Idaho Examiner - Sen. Larry Craig News Releases

Friday, February 11, 2005

Little victories, a long road

by Senator Larry Craig
I’m sure you’ve heard plenty lately about the elections in Iraq, which were carried out under threat of terrorist attacks and with great media attention. And of course, last year, the first democratic elections in the history of Afghanistan were held and international observers gave the vote a clean bill of health.

Today, as I write, however, another election is taking place that has been largely overlooked. It is taking place in Saudi Arabia. Yes, that’s right, the same oil-rich country that was the homeland for fifteen of the nineteen hijackers on 9/11, and birthplace of Osama bin Laden. It is the beginning round of the first elections there in more than forty years.

In the city of Riyadh, the capital, voting has gotten underway to elect half of the city’s municipal council. More than 1,800 candidates have registered for just 127 seats, and the other half of the municipal council will be appointed by the Saudi government.

Clearly, nobody is going to call this an ideal election or the full embodiment of democracy in Saudi Arabia. Women were not allowed to vote or run for office, and only about 150,000 of the 600,000 eligible male voters registered. Only half of the municipal council will be chosen during the process, rather than the entire body. Also, it is not yet clear whether the elections were fair and free from corruption or tampering.

Let’s not lose perspective, though. As I mentioned, elections have not been held in this country in forty years. Some characterize the election as merely a response to pressure from the United States on the Saudi royal family to democratize. However, there have been growing calls from the Saudi people for democratic reforms and social liberalization. The royal family has voluntarily chosen this small move toward liberalization. This must be viewed as a very positive first step – a very small, perhaps imperfect step – but it is a step.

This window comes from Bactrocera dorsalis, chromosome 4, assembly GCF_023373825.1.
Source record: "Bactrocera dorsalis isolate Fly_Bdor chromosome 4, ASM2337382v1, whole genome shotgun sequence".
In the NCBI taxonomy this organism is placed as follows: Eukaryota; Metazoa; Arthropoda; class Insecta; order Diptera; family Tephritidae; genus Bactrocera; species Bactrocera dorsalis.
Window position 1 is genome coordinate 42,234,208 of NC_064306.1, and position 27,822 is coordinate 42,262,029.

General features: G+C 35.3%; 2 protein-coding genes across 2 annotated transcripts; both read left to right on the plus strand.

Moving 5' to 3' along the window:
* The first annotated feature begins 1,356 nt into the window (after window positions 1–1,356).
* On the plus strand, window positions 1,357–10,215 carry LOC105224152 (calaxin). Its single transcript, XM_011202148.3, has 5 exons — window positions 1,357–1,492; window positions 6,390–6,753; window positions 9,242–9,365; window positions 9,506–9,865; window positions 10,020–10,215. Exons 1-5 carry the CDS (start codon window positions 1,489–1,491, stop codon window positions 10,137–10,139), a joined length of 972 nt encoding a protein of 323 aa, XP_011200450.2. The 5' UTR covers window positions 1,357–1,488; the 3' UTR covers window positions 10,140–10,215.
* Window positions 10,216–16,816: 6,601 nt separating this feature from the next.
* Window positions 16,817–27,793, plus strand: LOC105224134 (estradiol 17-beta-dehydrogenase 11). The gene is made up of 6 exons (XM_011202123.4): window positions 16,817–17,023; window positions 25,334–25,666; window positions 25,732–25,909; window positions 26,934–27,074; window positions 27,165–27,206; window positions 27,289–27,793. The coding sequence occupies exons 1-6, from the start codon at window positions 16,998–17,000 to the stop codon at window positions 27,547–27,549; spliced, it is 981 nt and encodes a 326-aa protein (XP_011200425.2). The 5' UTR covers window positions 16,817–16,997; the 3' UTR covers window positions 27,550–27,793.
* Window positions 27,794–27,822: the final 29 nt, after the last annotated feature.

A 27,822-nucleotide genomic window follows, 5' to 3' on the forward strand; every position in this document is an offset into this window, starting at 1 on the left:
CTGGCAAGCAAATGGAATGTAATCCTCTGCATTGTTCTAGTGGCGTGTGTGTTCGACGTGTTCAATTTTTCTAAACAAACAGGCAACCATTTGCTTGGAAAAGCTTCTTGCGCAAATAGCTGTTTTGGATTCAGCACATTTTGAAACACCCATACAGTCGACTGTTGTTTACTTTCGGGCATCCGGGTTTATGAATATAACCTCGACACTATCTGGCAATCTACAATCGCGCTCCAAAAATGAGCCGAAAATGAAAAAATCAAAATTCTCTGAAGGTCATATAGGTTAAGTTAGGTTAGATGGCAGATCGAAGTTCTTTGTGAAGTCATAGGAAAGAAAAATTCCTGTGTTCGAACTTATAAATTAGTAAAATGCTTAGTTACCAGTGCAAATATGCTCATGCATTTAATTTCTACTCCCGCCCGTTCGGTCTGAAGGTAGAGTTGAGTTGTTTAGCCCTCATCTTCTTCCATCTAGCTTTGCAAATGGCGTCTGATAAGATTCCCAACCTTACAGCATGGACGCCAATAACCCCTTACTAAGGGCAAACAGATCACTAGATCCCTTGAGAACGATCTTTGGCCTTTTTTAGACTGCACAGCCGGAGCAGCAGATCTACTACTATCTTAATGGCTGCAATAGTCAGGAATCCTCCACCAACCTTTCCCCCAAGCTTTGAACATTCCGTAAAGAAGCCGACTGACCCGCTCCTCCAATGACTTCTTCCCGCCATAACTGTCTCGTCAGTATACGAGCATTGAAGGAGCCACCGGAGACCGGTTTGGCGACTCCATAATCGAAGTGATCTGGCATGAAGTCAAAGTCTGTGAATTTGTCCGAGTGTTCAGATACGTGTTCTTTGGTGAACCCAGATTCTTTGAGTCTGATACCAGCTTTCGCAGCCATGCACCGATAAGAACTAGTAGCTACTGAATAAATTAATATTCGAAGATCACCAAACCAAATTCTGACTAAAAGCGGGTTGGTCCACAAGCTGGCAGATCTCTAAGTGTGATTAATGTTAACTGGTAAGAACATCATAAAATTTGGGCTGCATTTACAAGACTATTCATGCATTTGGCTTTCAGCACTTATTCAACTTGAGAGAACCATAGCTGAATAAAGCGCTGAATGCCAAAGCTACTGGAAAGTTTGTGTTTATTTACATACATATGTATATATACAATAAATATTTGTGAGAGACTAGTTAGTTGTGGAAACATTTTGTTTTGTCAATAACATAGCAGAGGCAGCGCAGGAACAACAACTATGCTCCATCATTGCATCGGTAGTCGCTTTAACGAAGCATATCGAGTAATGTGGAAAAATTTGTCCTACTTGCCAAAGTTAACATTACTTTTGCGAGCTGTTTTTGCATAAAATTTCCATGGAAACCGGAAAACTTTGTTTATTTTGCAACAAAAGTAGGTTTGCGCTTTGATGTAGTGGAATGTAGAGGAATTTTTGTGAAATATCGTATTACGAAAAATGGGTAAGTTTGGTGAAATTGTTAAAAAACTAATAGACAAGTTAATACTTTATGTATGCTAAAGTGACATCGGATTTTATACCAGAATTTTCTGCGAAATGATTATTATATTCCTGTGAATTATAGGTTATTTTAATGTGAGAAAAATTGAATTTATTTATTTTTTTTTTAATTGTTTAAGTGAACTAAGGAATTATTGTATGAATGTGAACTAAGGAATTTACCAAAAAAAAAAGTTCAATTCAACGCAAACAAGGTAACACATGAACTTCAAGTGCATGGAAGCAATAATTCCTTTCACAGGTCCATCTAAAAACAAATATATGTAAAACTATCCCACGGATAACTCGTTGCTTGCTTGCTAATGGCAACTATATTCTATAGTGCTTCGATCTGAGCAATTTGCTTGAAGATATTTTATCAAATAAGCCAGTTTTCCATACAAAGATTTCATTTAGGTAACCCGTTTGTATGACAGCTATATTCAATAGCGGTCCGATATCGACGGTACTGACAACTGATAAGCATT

These elections must also be viewed through the larger lens of the Middle East region. Who would have thought that within a decade there would be free elections in Iraq, Afghanistan and Saudi Arabia, or that Libya would have given up its nuclear weapons ambitions without firing a shot? We shouldn’t get too giddy about the meaning of these developments, because their outcomes are by no means certain. But we shouldn’t hesitate to put credit where it is due, either. Things are moving in the right direction.

A strong, dynamic United States foreign policy is beginning to yield results, I believe. The Bush Administration deserves to be applauded for what it has achieved. By aggressively pursuing terrorists in Iraq and Afghanistan, the United States has demonstrated that it means what it says. As a result, we have strengthened our hand and gained valuable flexibility when dealing with rogue nations that support terrorism or seek weapons of mass destruction.

Most important, we have planted the seeds of freedom in what was a barren region just a few years ago. Experts agree that in order to eradicate terrorism, we have to get rid of the conditions that breed discontent and radicalism. Fostering economic, social, and political freedom, then, is our best hope for success. The people of this region are beginning to understand these freedoms are closer than ever. It may be a long journey, and there will be moments of doubt and imperfection. But Americans can take heart that millions of people in the Middle East have begun to travel it, one ballot at a time.

NOTE: To link directly to the press release, please use the following link:


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